I don’t know how long it will take me to really beat this, but I do know one thing. I’ve never been so happy to cry. The liberation of living, for the first time in months, without constant panic and anxiety, is worth a good cry. I don’t like remembering what happened that night. It hurts like hell to think about and fills me with sorrow, but sorrow, I’ve learned, is better than panic. And the best part is, if I just keep letting the sadness come out, eventually it won’t be so painful.

I thought being sad was some sort of loss. I thought I had somehow been defeated if I didn’t carry on like the good little trooper everyone thought I was. But I was fooling you all and, worse, I was fooling myself. I’m not being defeated by being sad, I’m healing.

I just wish I had discovered this much, much earlier.



Wednesday, May 7, 2014

Feeling normal also feels like shit

The Florida temperatures have been venturing into the 90s announcing that summer is on our doorstep. With that comes the knowledge that in about a month my kids will be leaving me for the summer to spend time with their father.  That realization brings with it a flurry of memories.

I’m dreading being without my girls. Since last summer they have been my driving force to waking up everyday with a smile on my face even if there’s a hole in my heart. Not having them here scares the hell out of me. But I’m also very much looking forward to the alone time.

Last summer Jon and I spent that time living life to the fullest. We ate out often. We went to the beach or camping or various other adventures almost every weekend. We took walks to get ice cream. We spent down time planning our wedding. We enjoyed countless memories with our best friends. It was the time of our lives. I missed my girls. He missed our girls. But we soaked in the rare opportunity to not have to worry about them and focus on just us. I am eternally grateful for that time.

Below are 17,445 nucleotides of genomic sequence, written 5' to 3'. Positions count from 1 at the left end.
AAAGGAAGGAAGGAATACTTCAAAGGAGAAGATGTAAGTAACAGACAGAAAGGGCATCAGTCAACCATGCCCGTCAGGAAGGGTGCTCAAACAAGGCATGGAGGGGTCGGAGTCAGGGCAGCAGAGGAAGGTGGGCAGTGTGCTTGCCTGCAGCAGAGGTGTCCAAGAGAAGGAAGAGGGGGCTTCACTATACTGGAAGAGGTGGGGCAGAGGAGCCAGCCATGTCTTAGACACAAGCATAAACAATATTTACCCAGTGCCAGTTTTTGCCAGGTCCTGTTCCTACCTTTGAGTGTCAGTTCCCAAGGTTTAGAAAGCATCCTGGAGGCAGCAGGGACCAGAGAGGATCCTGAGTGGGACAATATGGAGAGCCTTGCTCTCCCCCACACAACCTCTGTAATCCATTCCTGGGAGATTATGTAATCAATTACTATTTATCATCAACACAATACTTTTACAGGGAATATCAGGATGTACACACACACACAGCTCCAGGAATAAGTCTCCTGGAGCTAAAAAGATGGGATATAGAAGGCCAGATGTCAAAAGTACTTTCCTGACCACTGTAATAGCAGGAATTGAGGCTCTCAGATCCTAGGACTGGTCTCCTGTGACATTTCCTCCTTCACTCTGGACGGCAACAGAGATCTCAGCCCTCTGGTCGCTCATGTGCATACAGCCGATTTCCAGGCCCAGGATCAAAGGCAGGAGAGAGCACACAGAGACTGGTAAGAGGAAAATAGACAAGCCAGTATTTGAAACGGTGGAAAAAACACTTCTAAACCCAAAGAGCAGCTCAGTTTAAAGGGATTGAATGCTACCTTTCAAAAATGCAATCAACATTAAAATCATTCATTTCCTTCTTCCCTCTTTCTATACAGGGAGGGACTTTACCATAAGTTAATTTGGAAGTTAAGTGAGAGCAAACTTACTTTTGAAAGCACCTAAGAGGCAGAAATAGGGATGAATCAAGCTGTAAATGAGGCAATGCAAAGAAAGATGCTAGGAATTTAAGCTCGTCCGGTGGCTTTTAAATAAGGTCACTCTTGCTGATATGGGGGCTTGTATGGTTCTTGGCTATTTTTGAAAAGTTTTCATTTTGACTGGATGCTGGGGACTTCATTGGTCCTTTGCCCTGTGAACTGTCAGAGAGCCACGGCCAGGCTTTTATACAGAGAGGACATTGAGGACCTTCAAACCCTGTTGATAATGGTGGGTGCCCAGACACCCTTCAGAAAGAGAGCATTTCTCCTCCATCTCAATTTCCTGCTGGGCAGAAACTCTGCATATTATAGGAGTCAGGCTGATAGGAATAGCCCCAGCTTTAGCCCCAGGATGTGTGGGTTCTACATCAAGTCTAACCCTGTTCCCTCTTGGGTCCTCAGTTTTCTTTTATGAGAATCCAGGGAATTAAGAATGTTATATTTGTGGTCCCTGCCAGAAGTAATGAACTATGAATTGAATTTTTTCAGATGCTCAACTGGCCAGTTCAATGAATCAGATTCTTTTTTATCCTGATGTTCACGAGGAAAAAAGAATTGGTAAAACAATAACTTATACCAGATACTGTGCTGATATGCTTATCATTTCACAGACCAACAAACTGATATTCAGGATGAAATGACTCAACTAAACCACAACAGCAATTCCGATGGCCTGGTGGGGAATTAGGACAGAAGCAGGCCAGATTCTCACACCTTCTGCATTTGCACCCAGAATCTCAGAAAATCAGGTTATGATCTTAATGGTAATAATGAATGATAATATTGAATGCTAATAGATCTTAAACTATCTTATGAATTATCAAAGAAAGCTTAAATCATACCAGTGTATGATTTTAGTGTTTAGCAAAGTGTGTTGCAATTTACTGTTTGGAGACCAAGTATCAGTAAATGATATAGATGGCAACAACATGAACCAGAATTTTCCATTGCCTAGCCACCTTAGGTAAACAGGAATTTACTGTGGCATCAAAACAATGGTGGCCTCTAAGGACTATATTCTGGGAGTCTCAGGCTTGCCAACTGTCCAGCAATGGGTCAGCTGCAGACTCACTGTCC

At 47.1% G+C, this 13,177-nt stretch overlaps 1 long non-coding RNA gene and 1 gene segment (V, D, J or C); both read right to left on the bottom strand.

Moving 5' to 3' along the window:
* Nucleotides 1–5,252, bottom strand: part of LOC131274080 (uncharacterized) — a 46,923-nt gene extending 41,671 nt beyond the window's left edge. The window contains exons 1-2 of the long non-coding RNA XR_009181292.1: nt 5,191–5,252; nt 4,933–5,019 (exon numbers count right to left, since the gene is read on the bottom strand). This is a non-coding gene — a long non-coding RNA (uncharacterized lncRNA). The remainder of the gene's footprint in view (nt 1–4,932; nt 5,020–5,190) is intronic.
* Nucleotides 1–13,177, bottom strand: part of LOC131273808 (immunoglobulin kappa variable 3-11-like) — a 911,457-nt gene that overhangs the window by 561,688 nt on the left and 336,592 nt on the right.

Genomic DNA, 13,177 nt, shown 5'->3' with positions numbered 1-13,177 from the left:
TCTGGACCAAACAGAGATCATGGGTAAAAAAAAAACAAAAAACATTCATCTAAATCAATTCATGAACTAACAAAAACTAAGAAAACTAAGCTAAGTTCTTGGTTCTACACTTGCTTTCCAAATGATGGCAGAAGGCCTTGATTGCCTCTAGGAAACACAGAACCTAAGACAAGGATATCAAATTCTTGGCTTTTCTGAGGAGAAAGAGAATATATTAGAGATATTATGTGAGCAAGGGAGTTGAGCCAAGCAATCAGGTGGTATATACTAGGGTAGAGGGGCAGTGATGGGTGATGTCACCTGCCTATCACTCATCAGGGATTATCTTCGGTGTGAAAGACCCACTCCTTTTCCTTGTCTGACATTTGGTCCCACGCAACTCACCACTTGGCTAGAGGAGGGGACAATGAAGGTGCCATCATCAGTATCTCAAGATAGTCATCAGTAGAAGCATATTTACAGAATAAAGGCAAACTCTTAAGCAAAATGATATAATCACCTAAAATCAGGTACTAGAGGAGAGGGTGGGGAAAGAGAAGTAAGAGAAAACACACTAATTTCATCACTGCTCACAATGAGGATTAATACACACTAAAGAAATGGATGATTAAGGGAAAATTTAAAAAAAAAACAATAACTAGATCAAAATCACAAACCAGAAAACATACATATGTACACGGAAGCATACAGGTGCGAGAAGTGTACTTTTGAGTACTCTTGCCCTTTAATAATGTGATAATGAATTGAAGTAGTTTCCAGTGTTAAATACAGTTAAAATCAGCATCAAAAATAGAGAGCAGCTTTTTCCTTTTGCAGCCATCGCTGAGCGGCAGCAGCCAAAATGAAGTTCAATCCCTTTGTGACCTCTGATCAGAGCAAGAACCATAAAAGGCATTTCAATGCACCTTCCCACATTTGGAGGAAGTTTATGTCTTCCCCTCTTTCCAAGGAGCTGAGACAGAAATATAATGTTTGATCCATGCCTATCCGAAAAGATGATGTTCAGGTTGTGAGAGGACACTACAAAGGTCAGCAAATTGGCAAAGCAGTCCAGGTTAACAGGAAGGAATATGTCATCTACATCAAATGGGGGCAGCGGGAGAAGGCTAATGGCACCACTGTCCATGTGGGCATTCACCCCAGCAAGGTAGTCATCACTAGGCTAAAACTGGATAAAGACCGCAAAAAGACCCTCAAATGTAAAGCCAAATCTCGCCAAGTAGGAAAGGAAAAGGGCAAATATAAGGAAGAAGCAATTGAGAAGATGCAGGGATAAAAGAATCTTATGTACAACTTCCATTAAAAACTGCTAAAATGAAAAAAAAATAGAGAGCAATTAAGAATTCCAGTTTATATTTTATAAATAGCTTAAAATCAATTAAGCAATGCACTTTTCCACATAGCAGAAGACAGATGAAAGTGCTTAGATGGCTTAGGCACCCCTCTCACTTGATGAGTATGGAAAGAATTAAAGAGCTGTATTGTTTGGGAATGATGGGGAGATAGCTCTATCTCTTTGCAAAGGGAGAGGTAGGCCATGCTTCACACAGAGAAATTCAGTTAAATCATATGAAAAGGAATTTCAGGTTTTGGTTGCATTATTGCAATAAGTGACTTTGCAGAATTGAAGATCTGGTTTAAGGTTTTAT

Now that time is fastly approaching and I’m without him but left with all the memories of what I had and lost. The changing from one season to another hasn’t been much of an issue for me through this process, but this one is. Suddenly I see him everywhere. I hear him at night. I don’t cry over the memories anymore, I smile, but they still give me pause. What a cruel world to take something so special away from both of us.

With those memories comes the self loathing. Look at what I’m left with. 10 months ago I was the happiest I’ve ever been. I had a kind, intelligent, genuine person who excitedly shared in the stress of parenting. If I had an early morning at work, he took the reigns with the kids. If I had a stressful day, he urged me to hit the gym before coming home. If I was running late, he cooked dinner. If I was tired, he got the kids to bed. If I needed a drink, he poured it. Now I have not only an empty void where his love once was, but a burden I forgot how to endure. I did the single parent thing before Jon, but it seems an eternity ago. Now I don’t know how to do it. It’s causing problems at work. It makes me lose sleep. I don’t enjoy my time with my kids like I did before.